Welcome back to an Omnivore’s Deduction – part 2 – my continued thoughts on Michael Pollan’s book An Omnivore’s Dilemma.

An Omnivore’s Deduction – Part 2

7.  Pay more, eat less.
Actually I’m doing this already without even trying.  Shopping for the week, two measly pounds of tomatoes cost over
seven dollars!  Ouch!  I swear the same two pounds were just four bucks last week.  Maybe it’s time to plant some seedlings (see #10).

8.  Eat a wide diversity of species.
Now, this one is a bit confusing because there are studies that support people who tend to eat the same things eat less and maintain a good weight.  I can’t find the link, but I know I read this somewhere. 

My friend Anne has never varied from her healthy trim self for the twenty years I’ve known her.  Every single morning she has
oatmeal.  Then for lunch, it’s a yogurt.  For dinner she goes wild and mixes it up.  Maybe that’s enough to qualify for ‘wide diversity.’ Anne’s way of eating handily solves the Omnivore’s Dilemma, which is “What to eat?” when there are too many choices.

An Omnivore's Deduction - Part 2

9.   Eat food from animals that eat grass.
This would include bunny rabbits and horses but we won’t go there.

10.  Cook and, if you can, grow some of your own food.  Cooking and growing your own food is the only way to guarantee you know exactly what is going into your body plus you burn more calories per meal through the effort! 

My husband and I cook 95% of our meals, and,therefore, we all benefit.  If I were the only cook in the family it wouldn’t work.  It takes some work, planning and commitment but my family is healthier for it.  I’ve often wished for a vegetable garden.  My sister and brother-in-law who own Alpacas in Wildcat Hollow, have always grown a significant amount of their vegetables.  They really do taste better.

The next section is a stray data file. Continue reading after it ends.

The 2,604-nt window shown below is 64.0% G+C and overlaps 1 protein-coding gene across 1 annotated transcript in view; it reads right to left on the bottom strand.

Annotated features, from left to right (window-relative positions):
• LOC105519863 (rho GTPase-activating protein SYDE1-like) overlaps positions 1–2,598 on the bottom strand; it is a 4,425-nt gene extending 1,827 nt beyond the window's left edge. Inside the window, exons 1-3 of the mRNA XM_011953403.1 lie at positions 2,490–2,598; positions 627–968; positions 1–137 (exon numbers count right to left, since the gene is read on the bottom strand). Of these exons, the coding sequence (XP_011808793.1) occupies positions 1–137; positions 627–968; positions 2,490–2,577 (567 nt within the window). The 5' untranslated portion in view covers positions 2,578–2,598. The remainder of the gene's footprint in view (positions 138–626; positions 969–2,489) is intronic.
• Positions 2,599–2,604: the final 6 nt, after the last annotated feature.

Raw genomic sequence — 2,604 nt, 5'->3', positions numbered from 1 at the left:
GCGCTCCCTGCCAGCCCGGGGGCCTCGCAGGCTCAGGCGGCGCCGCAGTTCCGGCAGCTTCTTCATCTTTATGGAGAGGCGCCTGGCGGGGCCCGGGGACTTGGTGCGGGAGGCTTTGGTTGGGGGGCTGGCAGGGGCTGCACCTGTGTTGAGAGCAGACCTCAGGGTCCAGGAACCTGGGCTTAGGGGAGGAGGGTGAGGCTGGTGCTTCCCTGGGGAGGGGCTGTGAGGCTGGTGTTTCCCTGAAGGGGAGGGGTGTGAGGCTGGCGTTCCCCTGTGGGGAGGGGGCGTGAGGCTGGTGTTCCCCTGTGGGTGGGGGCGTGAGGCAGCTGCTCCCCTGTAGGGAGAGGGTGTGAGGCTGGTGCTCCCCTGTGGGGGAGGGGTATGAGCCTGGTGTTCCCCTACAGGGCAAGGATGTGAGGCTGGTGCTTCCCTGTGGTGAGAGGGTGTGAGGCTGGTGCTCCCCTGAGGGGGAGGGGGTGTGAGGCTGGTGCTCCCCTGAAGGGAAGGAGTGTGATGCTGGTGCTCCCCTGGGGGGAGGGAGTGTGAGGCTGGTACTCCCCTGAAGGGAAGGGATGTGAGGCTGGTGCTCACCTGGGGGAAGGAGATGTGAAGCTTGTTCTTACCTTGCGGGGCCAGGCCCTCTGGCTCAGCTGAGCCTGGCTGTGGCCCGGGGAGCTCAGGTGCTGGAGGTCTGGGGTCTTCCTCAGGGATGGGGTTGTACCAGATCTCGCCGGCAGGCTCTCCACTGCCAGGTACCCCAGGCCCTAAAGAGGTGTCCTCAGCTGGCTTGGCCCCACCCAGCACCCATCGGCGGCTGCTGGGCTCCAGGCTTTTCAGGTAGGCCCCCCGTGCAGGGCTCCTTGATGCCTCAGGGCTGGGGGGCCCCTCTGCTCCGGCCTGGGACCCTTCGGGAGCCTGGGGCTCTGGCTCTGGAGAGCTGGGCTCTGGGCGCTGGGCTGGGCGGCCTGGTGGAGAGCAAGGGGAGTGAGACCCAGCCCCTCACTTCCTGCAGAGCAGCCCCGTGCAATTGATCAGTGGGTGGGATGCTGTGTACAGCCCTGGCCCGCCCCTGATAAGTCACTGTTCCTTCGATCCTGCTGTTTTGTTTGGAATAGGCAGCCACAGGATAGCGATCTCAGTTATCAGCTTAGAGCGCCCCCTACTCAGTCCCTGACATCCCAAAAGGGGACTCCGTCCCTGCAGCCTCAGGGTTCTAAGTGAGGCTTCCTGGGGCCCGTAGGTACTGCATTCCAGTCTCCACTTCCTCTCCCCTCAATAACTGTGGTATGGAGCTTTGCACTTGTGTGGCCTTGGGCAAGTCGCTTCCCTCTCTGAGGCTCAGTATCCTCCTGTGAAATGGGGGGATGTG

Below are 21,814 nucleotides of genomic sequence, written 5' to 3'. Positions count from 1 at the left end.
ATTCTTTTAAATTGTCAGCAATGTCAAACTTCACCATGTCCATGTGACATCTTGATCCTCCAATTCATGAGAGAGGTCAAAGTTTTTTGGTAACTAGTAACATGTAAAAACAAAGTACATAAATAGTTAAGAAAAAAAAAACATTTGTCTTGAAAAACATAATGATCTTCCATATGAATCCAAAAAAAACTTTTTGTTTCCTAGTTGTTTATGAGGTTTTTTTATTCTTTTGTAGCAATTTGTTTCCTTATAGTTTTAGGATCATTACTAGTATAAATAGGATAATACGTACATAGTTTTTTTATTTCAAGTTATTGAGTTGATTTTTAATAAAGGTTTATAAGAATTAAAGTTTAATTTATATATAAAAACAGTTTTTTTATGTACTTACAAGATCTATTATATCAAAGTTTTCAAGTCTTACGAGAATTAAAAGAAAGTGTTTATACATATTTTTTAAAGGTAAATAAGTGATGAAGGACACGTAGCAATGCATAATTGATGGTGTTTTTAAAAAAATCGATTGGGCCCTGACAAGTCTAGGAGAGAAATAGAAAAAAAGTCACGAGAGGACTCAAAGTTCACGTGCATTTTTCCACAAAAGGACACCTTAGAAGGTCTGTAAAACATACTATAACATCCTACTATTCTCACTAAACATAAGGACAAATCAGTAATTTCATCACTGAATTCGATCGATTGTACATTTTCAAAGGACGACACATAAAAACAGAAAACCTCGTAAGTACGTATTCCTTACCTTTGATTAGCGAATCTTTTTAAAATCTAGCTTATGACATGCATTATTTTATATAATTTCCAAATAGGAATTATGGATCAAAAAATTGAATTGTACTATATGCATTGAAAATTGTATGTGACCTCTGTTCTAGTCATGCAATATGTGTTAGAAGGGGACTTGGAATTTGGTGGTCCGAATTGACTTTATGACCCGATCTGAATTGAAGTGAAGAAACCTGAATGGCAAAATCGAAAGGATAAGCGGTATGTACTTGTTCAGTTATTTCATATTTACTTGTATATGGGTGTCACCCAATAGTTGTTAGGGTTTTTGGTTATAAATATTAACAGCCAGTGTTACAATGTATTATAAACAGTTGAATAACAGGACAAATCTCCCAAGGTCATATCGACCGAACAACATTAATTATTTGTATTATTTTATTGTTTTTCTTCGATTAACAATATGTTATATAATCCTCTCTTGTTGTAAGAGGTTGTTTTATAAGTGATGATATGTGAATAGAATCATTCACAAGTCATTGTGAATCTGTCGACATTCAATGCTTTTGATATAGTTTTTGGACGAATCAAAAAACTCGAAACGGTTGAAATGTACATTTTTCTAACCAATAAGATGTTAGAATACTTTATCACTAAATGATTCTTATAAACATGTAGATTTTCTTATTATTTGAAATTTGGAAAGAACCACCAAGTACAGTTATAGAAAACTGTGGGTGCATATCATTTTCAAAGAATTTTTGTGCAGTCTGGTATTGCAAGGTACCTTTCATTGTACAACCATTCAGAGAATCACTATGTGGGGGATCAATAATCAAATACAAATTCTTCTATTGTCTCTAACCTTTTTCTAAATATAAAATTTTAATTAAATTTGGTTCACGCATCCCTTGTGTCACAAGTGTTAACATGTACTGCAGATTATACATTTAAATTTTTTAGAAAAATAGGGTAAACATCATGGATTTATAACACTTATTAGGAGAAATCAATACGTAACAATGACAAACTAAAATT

11.  Eat meals and eat them only at tables.  Sounds reasonable enough and generally in the Aletta household we do well.  In fact we are one of only a few families I know that actually uses the dining room for dining most days of the week.   Sometimes, it is so hard, especially when you have the TV right there so handy, and the coffee table is right there in front of it and it’s just you and the kids because your husband is playing mid-life basketball athlete at the ‘Y’ AND “Legally Blond” is on for Pete’s sake!   

12.  Eat deliberately, with other people whenever possible, and always with pleasure. 
A friend sitting across from me at a dinner party commented on how slowly I ate, “You are always the last to finish, Elvira.”  Yes, I eat verrry slowly.

My Dad was a table manners Nazi (forgive me, Dad, but it’s true) so concentrating on how I cut my food (smaller than bite size), spear it on my fork (tines down) and all that was drilled into me, as were good posture (shoulders back!) and the love of early morning forced marches, uh… I mean hikes.  And naturally I pass these great traditions on to my kids.

Anyway, eating slowly is good for digestion, encourages conversation, especially if you take the time to put your fork down between bites, and brings out deep pleasure in the meal.  Which pretty much covers my take on #12.  EXCEPT…

13.  Saying grace is a tradition that bears resurrecting if it’s lapsed in your household or, if you live with a family of wolves who can’t wait for a prayer to dig in, say it silently to yourself.  And I will pass this little bit of wisdom I read in Fit From Within, by Victoria Moran.  Try saying a little prayer at the end of the meal.  She suggests, “The meal is ended, go in peace.”  Sound familiar?   Yeah.  It really is a sweet way to express appreciation for the bounty provided by our Mother Nature.

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